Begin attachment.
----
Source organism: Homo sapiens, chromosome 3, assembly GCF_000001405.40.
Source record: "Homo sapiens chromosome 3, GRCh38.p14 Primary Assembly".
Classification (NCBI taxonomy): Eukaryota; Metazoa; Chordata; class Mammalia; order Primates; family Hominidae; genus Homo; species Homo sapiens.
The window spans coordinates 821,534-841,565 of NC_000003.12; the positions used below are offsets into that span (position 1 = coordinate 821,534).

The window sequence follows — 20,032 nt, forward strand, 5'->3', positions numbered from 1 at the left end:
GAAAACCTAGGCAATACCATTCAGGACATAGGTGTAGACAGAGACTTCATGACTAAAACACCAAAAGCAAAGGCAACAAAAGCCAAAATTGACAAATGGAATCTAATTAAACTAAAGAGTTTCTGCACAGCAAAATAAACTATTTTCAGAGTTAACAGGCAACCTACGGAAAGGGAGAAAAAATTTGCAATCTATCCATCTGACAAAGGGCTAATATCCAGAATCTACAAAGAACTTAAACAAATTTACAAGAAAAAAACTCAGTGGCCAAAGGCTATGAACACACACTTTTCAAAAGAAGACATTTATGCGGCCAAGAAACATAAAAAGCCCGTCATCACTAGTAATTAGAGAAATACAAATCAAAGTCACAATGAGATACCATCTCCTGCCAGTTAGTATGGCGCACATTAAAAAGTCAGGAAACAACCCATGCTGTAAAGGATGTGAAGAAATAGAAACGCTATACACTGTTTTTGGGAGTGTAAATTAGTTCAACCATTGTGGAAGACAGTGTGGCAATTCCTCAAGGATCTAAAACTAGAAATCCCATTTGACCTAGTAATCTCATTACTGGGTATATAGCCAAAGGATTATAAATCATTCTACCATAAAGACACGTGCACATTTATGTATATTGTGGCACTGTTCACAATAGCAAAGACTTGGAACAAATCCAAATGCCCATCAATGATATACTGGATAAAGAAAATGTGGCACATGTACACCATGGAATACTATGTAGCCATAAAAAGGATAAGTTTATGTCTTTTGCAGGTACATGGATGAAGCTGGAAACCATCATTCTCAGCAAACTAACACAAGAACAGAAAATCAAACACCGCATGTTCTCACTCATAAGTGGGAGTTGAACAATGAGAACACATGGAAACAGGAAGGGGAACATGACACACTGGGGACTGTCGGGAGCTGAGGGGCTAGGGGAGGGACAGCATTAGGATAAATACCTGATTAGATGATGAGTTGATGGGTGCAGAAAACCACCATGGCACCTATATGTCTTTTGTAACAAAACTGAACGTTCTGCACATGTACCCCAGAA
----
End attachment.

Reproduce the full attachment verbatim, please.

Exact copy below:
Source organism: Homo sapiens, chromosome 3, assembly GCF_000001405.40.
Source record: "Homo sapiens chromosome 3, GRCh38.p14 Primary Assembly".
Classification (NCBI taxonomy): Eukaryota; Metazoa; Chordata; class Mammalia; order Primates; family Hominidae; genus Homo; species Homo sapiens.
The window spans coordinates 821,534-841,565 of NC_000003.12; the positions used below are offsets into that span (position 1 = coordinate 821,534).

The window sequence follows — 20,032 nt, forward strand, 5'->3', positions numbered from 1 at the left end:
GAAAACCTAGGCAATACCATTCAGGACATAGGTGTAGACAGAGACTTCATGACTAAAACACCAAAAGCAAAGGCAACAAAAGCCAAAATTGACAAATGGAATCTAATTAAACTAAAGAGTTTCTGCACAGCAAAATAAACTATTTTCAGAGTTAACAGGCAACCTACGGAAAGGGAGAAAAAATTTGCAATCTATCCATCTGACAAAGGGCTAATATCCAGAATCTACAAAGAACTTAAACAAATTTACAAGAAAAAAACTCAGTGGCCAAAGGCTATGAACACACACTTTTCAAAAGAAGACATTTATGCGGCCAAGAAACATAAAAAGCCCGTCATCACTAGTAATTAGAGAAATACAAATCAAAGTCACAATGAGATACCATCTCCTGCCAGTTAGTATGGCGCACATTAAAAAGTCAGGAAACAACCCATGCTGTAAAGGATGTGAAGAAATAGAAACGCTATACACTGTTTTTGGGAGTGTAAATTAGTTCAACCATTGTGGAAGACAGTGTGGCAATTCCTCAAGGATCTAAAACTAGAAATCCCATTTGACCTAGTAATCTCATTACTGGGTATATAGCCAAAGGATTATAAATCATTCTACCATAAAGACACGTGCACATTTATGTATATTGTGGCACTGTTCACAATAGCAAAGACTTGGAACAAATCCAAATGCCCATCAATGATATACTGGATAAAGAAAATGTGGCACATGTACACCATGGAATACTATGTAGCCATAAAAAGGATAAGTTTATGTCTTTTGCAGGTACATGGATGAAGCTGGAAACCATCATTCTCAGCAAACTAACACAAGAACAGAAAATCAAACACCGCATGTTCTCACTCATAAGTGGGAGTTGAACAATGAGAACACATGGAAACAGGAAGGGGAACATGACACACTGGGGACTGTCGGGAGCTGAGGGGCTAGGGGAGGGACAGCATTAGGATAAATACCTGATTAGATGATGAGTTGATGGGTGCAGAAAACCACCATGGCACCTATATGTCTTTTGTAACAAAACTGAACGTTCTGCACATGTACCCCAGAA